• Insistent Terminology: Alabama is a call girl, not a whore.
  • I Shall Taunt You: Clifford taunts Vincenzo with some demographic facts about Sicilians. The result is that Vincenzo and his mooks stop torturing him and go straight to killing him, which plays out as a victory.
  • It Gets Easier: The hitman Virgil explaining to Alabama — in the process of beating her into a bloody mess — how hard it is at first to kill someone. He notes that he threw up after his first kill but by the third one he had "leveled off." He now kills people just to see their expressions change.
  • I Was Beaten by a Girl: Virgil.Brutally by Alabama.
  • Jerkass: Drexl.
  • Karma Houdini: Vincenzo, and also the mob boss Blue Lou Boyle, who remains unseen.
  • Karmic Death:
    • Drexl is shot in the groin.
    • Virgil is killed by a woman in an elaborate, over the top fashion after spending what was probably ten minutes torturing her.
  • Living Lie Detector: Vincenzo Coccotti claims that he is a master liar and therefore a master at spotting lies. It seems likely that the reason he reacts the way he does when Clifford starts to tell him about Sicilians' black heritage is because he can tell that Clifford really is telling the truth rather than simply making stuff up to insult him.
  • Luck-Based Search Technique: After beating Alabama bloody without finding out where the drugs are hidden, Virgil is bemused when he accidentally finds the suitcase hidden under the bed.
    Virgil: I can't believe you hid it under the bed. I can't believe I didn't look under the bed! I'm getting fucking old.
  • MacGuffin: The suitcase full of cocaine.
  • The Mafia: Frightening and dangerous and led by Christopher Walken.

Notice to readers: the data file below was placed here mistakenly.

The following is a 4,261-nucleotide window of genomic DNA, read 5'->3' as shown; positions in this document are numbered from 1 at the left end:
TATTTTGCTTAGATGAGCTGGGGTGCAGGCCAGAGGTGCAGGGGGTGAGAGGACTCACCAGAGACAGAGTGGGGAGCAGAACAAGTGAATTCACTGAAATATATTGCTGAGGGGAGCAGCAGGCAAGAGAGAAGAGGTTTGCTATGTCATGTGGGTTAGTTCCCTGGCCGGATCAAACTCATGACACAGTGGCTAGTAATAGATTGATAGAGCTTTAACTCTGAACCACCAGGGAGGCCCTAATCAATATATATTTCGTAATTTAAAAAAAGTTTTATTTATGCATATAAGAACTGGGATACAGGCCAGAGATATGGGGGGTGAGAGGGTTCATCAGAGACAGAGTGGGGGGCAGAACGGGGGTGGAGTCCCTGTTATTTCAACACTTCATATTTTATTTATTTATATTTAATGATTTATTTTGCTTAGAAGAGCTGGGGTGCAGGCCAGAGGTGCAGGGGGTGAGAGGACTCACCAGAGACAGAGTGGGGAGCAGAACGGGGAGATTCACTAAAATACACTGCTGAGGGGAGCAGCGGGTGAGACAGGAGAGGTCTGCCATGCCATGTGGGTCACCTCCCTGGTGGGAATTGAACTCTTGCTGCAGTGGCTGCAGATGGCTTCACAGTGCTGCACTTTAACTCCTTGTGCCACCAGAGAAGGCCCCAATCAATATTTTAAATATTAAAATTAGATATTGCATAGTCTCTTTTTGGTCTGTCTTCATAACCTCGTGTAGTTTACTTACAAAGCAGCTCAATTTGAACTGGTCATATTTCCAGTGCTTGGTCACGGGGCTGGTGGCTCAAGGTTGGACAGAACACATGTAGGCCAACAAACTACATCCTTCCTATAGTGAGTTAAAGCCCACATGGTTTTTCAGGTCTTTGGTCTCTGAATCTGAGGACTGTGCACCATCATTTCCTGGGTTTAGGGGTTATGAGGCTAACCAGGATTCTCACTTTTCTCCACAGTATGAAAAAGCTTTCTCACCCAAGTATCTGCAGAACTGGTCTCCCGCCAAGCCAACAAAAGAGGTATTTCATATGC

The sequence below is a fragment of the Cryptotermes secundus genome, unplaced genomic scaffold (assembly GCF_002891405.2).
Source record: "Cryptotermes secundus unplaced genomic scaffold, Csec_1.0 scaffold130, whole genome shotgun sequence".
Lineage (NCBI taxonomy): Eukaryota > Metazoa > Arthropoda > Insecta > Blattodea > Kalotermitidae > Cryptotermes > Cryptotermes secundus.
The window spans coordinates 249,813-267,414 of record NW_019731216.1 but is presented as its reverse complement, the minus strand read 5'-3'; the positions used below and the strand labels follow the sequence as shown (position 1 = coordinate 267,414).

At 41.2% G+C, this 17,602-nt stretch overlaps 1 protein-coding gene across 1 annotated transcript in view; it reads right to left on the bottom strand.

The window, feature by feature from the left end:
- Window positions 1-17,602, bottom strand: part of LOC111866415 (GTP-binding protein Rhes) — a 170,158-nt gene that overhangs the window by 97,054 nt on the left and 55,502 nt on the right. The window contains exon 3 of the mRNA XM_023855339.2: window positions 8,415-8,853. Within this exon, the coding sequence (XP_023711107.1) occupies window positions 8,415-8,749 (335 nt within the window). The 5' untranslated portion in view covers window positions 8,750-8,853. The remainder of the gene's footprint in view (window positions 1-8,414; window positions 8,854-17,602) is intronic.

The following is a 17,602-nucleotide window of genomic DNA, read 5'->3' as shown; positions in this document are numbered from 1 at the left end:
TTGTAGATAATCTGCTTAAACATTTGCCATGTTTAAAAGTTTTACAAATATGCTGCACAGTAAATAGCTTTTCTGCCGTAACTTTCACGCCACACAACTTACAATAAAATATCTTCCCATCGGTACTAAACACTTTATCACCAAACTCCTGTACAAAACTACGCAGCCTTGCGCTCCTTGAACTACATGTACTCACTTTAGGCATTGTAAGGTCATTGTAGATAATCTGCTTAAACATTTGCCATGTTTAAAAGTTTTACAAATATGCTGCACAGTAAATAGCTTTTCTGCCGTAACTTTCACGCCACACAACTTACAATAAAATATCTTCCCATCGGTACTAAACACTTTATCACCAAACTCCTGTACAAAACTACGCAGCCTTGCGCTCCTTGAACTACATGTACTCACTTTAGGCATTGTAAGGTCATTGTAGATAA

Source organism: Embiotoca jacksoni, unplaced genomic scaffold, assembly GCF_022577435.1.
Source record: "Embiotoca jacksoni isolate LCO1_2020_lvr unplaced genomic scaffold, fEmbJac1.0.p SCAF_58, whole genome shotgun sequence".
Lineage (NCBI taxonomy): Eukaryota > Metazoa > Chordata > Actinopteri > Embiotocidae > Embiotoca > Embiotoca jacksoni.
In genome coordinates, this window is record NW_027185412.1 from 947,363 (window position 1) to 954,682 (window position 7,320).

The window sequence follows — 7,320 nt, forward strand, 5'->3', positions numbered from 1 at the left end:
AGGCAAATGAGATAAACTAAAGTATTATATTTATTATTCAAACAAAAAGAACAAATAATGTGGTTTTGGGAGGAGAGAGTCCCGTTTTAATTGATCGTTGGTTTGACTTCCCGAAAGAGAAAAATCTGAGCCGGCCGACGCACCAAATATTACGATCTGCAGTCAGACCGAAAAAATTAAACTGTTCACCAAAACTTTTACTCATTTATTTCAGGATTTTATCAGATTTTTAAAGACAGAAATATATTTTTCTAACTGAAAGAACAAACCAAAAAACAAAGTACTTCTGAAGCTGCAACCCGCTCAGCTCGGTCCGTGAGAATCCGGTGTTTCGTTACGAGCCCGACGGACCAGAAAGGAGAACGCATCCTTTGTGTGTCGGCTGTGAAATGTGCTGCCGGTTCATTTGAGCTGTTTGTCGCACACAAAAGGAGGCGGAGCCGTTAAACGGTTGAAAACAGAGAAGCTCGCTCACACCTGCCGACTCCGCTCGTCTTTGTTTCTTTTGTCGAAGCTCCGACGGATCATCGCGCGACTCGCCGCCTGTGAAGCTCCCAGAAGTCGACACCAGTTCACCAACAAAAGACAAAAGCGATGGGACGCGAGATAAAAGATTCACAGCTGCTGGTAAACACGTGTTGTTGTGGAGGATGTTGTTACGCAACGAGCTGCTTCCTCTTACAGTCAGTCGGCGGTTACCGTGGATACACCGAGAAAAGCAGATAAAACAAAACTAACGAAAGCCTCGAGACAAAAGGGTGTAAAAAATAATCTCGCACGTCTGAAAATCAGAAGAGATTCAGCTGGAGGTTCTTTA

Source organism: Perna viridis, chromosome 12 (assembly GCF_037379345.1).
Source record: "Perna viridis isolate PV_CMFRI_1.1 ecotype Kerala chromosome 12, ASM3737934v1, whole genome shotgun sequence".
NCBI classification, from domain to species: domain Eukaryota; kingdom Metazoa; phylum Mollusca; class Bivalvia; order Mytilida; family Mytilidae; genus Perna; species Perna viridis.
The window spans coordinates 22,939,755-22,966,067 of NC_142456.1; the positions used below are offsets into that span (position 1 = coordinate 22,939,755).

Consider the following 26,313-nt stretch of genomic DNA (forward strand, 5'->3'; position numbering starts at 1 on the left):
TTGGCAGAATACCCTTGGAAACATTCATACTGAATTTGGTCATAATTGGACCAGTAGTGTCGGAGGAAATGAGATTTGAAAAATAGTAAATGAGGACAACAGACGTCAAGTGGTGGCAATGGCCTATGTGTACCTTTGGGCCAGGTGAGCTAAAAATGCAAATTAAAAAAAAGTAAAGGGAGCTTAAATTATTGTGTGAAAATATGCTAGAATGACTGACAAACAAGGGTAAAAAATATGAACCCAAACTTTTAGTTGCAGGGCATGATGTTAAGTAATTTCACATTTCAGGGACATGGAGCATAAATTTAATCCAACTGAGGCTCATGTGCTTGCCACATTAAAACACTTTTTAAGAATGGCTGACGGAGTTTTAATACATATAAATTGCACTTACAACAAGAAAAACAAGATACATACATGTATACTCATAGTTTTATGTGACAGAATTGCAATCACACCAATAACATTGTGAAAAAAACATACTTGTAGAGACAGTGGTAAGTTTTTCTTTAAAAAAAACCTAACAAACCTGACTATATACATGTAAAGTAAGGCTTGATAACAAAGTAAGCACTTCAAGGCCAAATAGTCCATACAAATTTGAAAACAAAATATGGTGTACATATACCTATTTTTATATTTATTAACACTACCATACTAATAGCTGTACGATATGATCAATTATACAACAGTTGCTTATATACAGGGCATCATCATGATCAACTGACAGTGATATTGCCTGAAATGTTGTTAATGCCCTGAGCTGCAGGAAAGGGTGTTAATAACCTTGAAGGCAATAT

• Making Love in All the Wrong Places: The phone booth? HOT.
  • Manic Pixie Dream Girl: Alabama drops into Clarence's life and takes an earnest liking to all of his weird, geeky tastes and interests. Except The Partridge Family. That's where she draws the line.
  • Men Are the Expendable Gender: 21 people die in the film, all of them men.
  • Meet Cute: Subverted. Clarence thinks he's having one of these, but Alabama has been paid to be there. Of course, then she does fall in love with him.
  • Mexican Standoff: Tarantino's trademark.
  • Moe Greene Special: How Clarence gets his Eyepatch of Power.
  • More Dakka: The reason Boris doesn't obey the cops is that he and his buddy are armed with a hell of a lot more firepower than the LAPD — also, he just hates cops.
  • Musical Pastiche: The theme "You're so Cool" by Hans Zimmer is near identical to "Gassenhauer" by Carl Orff.
  • Mythology Gag: Retroactively one is shared with Inglorious Basterds. Producer Lee Donowitz is Donnie Donowitz's descendant, according to Tarantino.
  • Nasal Trauma: Clifford's torture begins with Vincent Coccotti punching him hard in the nose, leaving Clifford with a hankie clamped over his bloody schnoz for the remainder of the scene. This is the nicest thing the Mafia have in store for him.
  • No Celebrities Were Harmed: Lee Donowitz was probably written as a take on Oliver Stone, as a major Hollywood player and a bit of a coke-lover best known for directing a movie about The Vietnam War (Notably, this was before Tarantino very publicly disowned Stone's adaptation of one of his scripts). The rushes playing in his home are actually from Platoon. However, director Tony Scott stated that the character is based on producer Joel Silver in response to his negative experience directing The Last Boy Scout. According to him, he went out of his way to make sure the character looked, sounded, and acted exactly like Silver as an extended Take That!